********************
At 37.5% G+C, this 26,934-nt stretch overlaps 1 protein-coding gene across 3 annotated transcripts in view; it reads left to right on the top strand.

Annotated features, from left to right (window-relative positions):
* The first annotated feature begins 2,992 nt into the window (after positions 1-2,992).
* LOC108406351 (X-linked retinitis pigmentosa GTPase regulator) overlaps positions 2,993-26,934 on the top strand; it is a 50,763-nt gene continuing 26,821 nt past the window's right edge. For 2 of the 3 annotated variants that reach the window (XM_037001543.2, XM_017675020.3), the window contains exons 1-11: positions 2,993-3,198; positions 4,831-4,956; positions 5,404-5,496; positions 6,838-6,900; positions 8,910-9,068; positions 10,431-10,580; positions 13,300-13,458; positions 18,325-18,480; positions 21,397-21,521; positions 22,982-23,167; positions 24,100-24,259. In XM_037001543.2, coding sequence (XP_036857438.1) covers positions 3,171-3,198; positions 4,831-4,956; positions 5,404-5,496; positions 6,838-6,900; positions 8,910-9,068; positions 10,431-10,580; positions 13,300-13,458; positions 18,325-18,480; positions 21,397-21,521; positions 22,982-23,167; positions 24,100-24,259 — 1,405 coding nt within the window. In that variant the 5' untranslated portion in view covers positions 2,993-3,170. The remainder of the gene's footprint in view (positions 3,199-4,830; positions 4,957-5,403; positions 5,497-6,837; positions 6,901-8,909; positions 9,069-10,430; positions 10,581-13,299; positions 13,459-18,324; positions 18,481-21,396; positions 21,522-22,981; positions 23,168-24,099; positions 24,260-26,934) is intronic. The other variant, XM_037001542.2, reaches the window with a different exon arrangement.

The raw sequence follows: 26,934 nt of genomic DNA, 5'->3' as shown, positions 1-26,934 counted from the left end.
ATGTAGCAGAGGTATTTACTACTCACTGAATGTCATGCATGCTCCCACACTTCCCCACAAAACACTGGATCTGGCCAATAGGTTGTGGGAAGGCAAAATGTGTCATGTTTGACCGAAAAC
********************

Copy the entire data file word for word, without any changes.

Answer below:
At 37.5% G+C, this 26,934-nt stretch overlaps 1 protein-coding gene across 3 annotated transcripts in view; it reads left to right on the top strand.

Annotated features, from left to right (window-relative positions):
* The first annotated feature begins 2,992 nt into the window (after positions 1-2,992).
* LOC108406351 (X-linked retinitis pigmentosa GTPase regulator) overlaps positions 2,993-26,934 on the top strand; it is a 50,763-nt gene continuing 26,821 nt past the window's right edge. For 2 of the 3 annotated variants that reach the window (XM_037001543.2, XM_017675020.3), the window contains exons 1-11: positions 2,993-3,198; positions 4,831-4,956; positions 5,404-5,496; positions 6,838-6,900; positions 8,910-9,068; positions 10,431-10,580; positions 13,300-13,458; positions 18,325-18,480; positions 21,397-21,521; positions 22,982-23,167; positions 24,100-24,259. In XM_037001543.2, coding sequence (XP_036857438.1) covers positions 3,171-3,198; positions 4,831-4,956; positions 5,404-5,496; positions 6,838-6,900; positions 8,910-9,068; positions 10,431-10,580; positions 13,300-13,458; positions 18,325-18,480; positions 21,397-21,521; positions 22,982-23,167; positions 24,100-24,259 — 1,405 coding nt within the window. In that variant the 5' untranslated portion in view covers positions 2,993-3,170. The remainder of the gene's footprint in view (positions 3,199-4,830; positions 4,957-5,403; positions 5,497-6,837; positions 6,901-8,909; positions 9,069-10,430; positions 10,581-13,299; positions 13,459-18,324; positions 18,481-21,396; positions 21,522-22,981; positions 23,168-24,099; positions 24,260-26,934) is intronic. The other variant, XM_037001542.2, reaches the window with a different exon arrangement.

The raw sequence follows: 26,934 nt of genomic DNA, 5'->3' as shown, positions 1-26,934 counted from the left end.
ATGTAGCAGAGGTATTTACTACTCACTGAATGTCATGCATGCTCCCACACTTCCCCACAAAACACTGGATCTGGCCAATAGGTTGTGGGAAGGCAAAATGTGTCATGTTTGACCGAAAAC